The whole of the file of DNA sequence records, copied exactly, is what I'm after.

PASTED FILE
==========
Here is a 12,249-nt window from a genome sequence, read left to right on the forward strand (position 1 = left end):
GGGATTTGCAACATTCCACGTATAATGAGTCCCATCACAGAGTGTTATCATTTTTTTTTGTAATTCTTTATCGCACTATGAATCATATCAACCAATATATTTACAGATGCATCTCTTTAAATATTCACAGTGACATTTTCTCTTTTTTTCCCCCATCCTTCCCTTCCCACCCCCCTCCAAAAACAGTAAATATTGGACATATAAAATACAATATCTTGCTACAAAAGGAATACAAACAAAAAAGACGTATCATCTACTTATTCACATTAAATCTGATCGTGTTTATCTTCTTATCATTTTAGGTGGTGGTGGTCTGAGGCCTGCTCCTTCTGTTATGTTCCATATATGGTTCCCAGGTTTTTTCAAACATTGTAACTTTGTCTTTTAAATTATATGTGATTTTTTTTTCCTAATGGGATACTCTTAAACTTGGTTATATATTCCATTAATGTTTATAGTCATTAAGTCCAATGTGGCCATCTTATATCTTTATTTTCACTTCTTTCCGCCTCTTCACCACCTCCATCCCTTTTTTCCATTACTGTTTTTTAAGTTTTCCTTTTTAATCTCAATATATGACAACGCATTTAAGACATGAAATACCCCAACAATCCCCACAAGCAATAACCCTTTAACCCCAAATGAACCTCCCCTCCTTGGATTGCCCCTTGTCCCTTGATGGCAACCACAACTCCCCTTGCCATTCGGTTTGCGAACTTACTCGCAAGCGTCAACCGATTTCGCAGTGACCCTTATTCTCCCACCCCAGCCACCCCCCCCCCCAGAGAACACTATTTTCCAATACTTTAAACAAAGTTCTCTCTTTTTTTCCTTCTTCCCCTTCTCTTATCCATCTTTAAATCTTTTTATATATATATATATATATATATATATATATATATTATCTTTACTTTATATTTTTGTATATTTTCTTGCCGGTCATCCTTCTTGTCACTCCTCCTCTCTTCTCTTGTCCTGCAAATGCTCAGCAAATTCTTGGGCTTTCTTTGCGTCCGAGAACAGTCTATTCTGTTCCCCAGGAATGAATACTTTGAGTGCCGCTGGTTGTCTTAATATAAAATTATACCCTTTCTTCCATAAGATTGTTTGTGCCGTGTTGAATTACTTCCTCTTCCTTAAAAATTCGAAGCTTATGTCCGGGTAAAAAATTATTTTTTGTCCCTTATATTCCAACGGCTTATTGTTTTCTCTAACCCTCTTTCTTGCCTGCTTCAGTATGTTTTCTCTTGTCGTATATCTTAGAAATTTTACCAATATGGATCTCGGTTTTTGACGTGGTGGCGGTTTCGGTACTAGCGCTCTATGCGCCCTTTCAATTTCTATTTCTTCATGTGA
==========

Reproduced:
Here is a 12,249-nt window from a genome sequence, read left to right on the forward strand (position 1 = left end):
GGGATTTGCAACATTCCACGTATAATGAGTCCCATCACAGAGTGTTATCATTTTTTTTTGTAATTCTTTATCGCACTATGAATCATATCAACCAATATATTTACAGATGCATCTCTTTAAATATTCACAGTGACATTTTCTCTTTTTTTCCCCCATCCTTCCCTTCCCACCCCCCTCCAAAAACAGTAAATATTGGACATATAAAATACAATATCTTGCTACAAAAGGAATACAAACAAAAAAGACGTATCATCTACTTATTCACATTAAATCTGATCGTGTTTATCTTCTTATCATTTTAGGTGGTGGTGGTCTGAGGCCTGCTCCTTCTGTTATGTTCCATATATGGTTCCCAGGTTTTTTCAAACATTGTAACTTTGTCTTTTAAATTATATGTGATTTTTTTTTCCTAATGGGATACTCTTAAACTTGGTTATATATTCCATTAATGTTTATAGTCATTAAGTCCAATGTGGCCATCTTATATCTTTATTTTCACTTCTTTCCGCCTCTTCACCACCTCCATCCCTTTTTTCCATTACTGTTTTTTAAGTTTTCCTTTTTAATCTCAATATATGACAACGCATTTAAGACATGAAATACCCCAACAATCCCCACAAGCAATAACCCTTTAACCCCAAATGAACCTCCCCTCCTTGGATTGCCCCTTGTCCCTTGATGGCAACCACAACTCCCCTTGCCATTCGGTTTGCGAACTTACTCGCAAGCGTCAACCGATTTCGCAGTGACCCTTATTCTCCCACCCCAGCCACCCCCCCCCCCAGAGAACACTATTTTCCAATACTTTAAACAAAGTTCTCTCTTTTTTTCCTTCTTCCCCTTCTCTTATCCATCTTTAAATCTTTTTATATATATATATATATATATATATATATATATATTATCTTTACTTTATATTTTTGTATATTTTCTTGCCGGTCATCCTTCTTGTCACTCCTCCTCTCTTCTCTTGTCCTGCAAATGCTCAGCAAATTCTTGGGCTTTCTTTGCGTCCGAGAACAGTCTATTCTGTTCCCCAGGAATGAATACTTTGAGTGCCGCTGGTTGTCTTAATATAAAATTATACCCTTTCTTCCATAAGATTGTTTGTGCCGTGTTGAATTACTTCCTCTTCCTTAAAAATTCGAAGCTTATGTCCGGGTAAAAAATTATTTTTTGTCCCTTATATTCCAACGGCTTATTGTTTTCTCTAACCCTCTTTCTTGCCTGCTTCAGTATGTTTTCTCTTGTCGTATATCTTAGAAATTTTACCAATATGGATCTCGGTTTTTGACGTGGTGGCGGTTTCGGTACTAGCGCTCTATGCGCCCTTTCAATTTCTATTTCTTCATGTGA